Certification may be a particularly useful solution if it is linked to International Organization for Standardization (ISO) standards that the mining sector is already working towards, as it is important that any SLM or LDN certification solution does not place too much of an additional burden on companies. In addition to current schemes that already contain some element of SLM within their indicators, existing organizations such as the International Council on Mining and Metals (ICMM) have requirements for membership that cross-cut many of the aspects of the definition of SLM (see Table 1). Implementing a certification scheme linked to the ICMM could therefore be an achievable and realistic way forward, particularly because some of the world’s largest mining companies already have internal standards relating to land. For example, Rio Tinto has a land-use stewardship standard that is applied to all its operations with a view to fulfilling corporate, community, and other stakeholders’ expectations around sustainable land use.21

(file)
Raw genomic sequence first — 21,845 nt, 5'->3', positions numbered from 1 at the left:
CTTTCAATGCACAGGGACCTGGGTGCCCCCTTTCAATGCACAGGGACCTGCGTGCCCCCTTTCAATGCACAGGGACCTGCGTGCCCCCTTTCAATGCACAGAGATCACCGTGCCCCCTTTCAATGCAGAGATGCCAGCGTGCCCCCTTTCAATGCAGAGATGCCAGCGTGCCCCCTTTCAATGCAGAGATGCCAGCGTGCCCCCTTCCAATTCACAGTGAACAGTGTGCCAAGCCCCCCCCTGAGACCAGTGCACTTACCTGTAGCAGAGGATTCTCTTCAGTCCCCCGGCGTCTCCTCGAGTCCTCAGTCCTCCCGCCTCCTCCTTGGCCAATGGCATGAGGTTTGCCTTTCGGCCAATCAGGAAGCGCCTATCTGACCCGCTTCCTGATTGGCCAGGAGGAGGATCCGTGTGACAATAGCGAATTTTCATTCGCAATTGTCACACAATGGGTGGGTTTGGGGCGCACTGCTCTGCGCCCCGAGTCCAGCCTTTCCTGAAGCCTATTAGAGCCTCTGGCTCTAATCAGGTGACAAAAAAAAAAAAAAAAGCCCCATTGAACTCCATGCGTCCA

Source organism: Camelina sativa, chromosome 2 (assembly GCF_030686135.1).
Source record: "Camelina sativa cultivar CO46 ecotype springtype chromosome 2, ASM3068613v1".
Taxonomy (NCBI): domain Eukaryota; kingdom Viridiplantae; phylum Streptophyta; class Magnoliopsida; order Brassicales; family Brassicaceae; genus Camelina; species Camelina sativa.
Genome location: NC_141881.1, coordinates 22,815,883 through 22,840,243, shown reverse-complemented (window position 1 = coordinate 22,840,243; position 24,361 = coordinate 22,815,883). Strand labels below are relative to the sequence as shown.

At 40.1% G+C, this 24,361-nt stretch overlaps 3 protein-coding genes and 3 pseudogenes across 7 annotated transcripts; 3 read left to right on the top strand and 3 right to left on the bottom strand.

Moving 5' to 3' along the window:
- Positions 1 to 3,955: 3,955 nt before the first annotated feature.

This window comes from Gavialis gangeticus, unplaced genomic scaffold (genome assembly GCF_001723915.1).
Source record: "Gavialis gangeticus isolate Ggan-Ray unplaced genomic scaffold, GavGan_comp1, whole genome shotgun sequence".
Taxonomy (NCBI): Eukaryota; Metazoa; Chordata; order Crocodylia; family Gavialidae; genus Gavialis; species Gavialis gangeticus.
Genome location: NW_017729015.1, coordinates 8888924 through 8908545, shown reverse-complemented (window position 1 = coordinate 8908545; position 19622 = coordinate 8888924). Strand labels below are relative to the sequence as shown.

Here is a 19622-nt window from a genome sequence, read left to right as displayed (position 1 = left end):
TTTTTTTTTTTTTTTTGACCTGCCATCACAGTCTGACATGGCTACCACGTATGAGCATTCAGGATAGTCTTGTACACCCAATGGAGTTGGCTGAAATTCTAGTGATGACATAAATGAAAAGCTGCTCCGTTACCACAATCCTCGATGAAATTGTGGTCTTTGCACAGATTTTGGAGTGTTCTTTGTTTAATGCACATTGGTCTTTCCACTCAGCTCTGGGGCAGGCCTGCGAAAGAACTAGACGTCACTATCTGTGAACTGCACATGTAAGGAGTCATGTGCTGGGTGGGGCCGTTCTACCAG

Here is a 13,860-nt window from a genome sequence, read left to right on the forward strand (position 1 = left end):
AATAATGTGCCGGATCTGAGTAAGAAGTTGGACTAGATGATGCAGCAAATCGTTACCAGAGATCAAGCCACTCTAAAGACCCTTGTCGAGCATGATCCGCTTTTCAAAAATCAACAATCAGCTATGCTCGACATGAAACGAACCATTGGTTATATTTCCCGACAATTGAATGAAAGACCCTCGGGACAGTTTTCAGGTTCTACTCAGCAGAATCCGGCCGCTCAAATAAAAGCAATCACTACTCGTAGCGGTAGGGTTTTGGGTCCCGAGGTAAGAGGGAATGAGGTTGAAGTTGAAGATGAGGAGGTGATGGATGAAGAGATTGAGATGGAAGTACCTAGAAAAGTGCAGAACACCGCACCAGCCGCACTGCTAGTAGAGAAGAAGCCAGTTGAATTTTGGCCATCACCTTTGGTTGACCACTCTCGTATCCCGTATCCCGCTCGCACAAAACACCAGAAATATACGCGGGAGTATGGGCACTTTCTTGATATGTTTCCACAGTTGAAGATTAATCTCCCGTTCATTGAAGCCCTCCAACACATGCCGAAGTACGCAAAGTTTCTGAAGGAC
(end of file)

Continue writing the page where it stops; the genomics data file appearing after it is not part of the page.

A second solution that could advance LDN in the mining sector, as well as in other sectors, is the establishment of a public–private sector fund that would help spur the development of bankable projects that deliver social and environmental benefits while providing market (or above) average financial returns to investors. Spearheaded by the Global Mechanism of the UNCCD, the idea for a LDN fund emerged in 2014, following consultations involving several different groups engaged in identifying sustainable solutions to the problem of land degradation. A first concept note on the Impact Investment Fund for Land Degradation Neutrality was presented during the World Investment Forum in Geneva on 14 October 2014.22, 23
Creation of a fund is important for two reasons. First, regulatory pressures in national legislation are likely to increase and tighten for companies that have a large land footprint, particularly since countries have adopted SDG 15.3 on LDN. Second, market demands for SLM are intensifying from consumers and shareholders who are demanding more socially responsible operations. Whatever the driver, finance for SLM and land rehabilitation—particularly in developing countries—is currently a bottleneck.24, 25 Conventional financing instruments and investment strategies can inadvertently penalize responsible operations compared with unsustainable ones.26–28 At the same time, the dual drivers mentioned above are now creating conditions for a more conducive financial architecture to emerge; one which has the potential to support a systemic transition towards LDN.